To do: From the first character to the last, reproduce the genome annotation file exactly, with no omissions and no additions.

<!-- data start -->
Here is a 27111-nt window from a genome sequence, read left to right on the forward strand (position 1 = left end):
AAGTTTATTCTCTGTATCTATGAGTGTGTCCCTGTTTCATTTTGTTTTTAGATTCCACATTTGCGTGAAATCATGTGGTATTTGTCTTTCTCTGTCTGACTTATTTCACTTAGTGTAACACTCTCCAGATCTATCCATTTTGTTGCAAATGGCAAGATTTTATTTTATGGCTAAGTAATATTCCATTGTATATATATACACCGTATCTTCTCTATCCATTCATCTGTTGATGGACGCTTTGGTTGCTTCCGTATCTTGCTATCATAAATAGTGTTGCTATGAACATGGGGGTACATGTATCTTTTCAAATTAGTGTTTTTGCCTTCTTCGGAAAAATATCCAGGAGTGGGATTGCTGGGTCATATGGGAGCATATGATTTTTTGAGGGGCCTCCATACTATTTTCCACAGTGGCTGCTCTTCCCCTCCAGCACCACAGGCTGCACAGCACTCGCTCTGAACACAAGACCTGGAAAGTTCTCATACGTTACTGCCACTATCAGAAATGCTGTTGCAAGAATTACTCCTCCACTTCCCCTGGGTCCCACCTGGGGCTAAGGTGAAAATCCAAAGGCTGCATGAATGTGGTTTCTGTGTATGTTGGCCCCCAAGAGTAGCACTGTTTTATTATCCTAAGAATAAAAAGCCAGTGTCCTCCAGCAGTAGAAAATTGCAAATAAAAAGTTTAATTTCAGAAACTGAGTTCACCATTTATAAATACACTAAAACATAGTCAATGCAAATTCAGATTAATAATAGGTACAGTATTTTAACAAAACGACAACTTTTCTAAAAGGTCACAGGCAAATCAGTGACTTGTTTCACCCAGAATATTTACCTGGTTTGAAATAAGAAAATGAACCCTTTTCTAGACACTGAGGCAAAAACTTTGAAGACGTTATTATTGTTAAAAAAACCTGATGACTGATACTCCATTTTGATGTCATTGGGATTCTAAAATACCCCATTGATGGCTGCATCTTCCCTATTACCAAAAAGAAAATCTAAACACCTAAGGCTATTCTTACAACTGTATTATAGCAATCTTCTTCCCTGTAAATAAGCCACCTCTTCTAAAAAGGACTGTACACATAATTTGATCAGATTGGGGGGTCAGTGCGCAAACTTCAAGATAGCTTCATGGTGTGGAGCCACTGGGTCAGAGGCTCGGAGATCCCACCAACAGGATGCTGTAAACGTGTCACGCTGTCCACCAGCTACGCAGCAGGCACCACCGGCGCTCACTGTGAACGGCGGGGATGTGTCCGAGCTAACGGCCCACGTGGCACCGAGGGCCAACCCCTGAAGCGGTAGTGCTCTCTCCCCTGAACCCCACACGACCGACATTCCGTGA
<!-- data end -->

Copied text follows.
Here is a 27111-nt window from a genome sequence, read left to right on the forward strand (position 1 = left end):
AAGTTTATTCTCTGTATCTATGAGTGTGTCCCTGTTTCATTTTGTTTTTAGATTCCACATTTGCGTGAAATCATGTGGTATTTGTCTTTCTCTGTCTGACTTATTTCACTTAGTGTAACACTCTCCAGATCTATCCATTTTGTTGCAAATGGCAAGATTTTATTTTATGGCTAAGTAATATTCCATTGTATATATATACACCGTATCTTCTCTATCCATTCATCTGTTGATGGACGCTTTGGTTGCTTCCGTATCTTGCTATCATAAATAGTGTTGCTATGAACATGGGGGTACATGTATCTTTTCAAATTAGTGTTTTTGCCTTCTTCGGAAAAATATCCAGGAGTGGGATTGCTGGGTCATATGGGAGCATATGATTTTTTGAGGGGCCTCCATACTATTTTCCACAGTGGCTGCTCTTCCCCTCCAGCACCACAGGCTGCACAGCACTCGCTCTGAACACAAGACCTGGAAAGTTCTCATACGTTACTGCCACTATCAGAAATGCTGTTGCAAGAATTACTCCTCCACTTCCCCTGGGTCCCACCTGGGGCTAAGGTGAAAATCCAAAGGCTGCATGAATGTGGTTTCTGTGTATGTTGGCCCCCAAGAGTAGCACTGTTTTATTATCCTAAGAATAAAAAGCCAGTGTCCTCCAGCAGTAGAAAATTGCAAATAAAAAGTTTAATTTCAGAAACTGAGTTCACCATTTATAAATACACTAAAACATAGTCAATGCAAATTCAGATTAATAATAGGTACAGTATTTTAACAAAACGACAACTTTTCTAAAAGGTCACAGGCAAATCAGTGACTTGTTTCACCCAGAATATTTACCTGGTTTGAAATAAGAAAATGAACCCTTTTCTAGACACTGAGGCAAAAACTTTGAAGACGTTATTATTGTTAAAAAAACCTGATGACTGATACTCCATTTTGATGTCATTGGGATTCTAAAATACCCCATTGATGGCTGCATCTTCCCTATTACCAAAAAGAAAATCTAAACACCTAAGGCTATTCTTACAACTGTATTATAGCAATCTTCTTCCCTGTAAATAAGCCACCTCTTCTAAAAAGGACTGTACACATAATTTGATCAGATTGGGGGGTCAGTGCGCAAACTTCAAGATAGCTTCATGGTGTGGAGCCACTGGGTCAGAGGCTCGGAGATCCCACCAACAGGATGCTGTAAACGTGTCACGCTGTCCACCAGCTACGCAGCAGGCACCACCGGCGCTCACTGTGAACGGCGGGGATGTGTCCGAGCTAACGGCCCACGTGGCACCGAGGGCCAACCCCTGAAGCGGTAGTGCTCTCTCCCCTGAACCCCACACGACCGACATTCCGTGA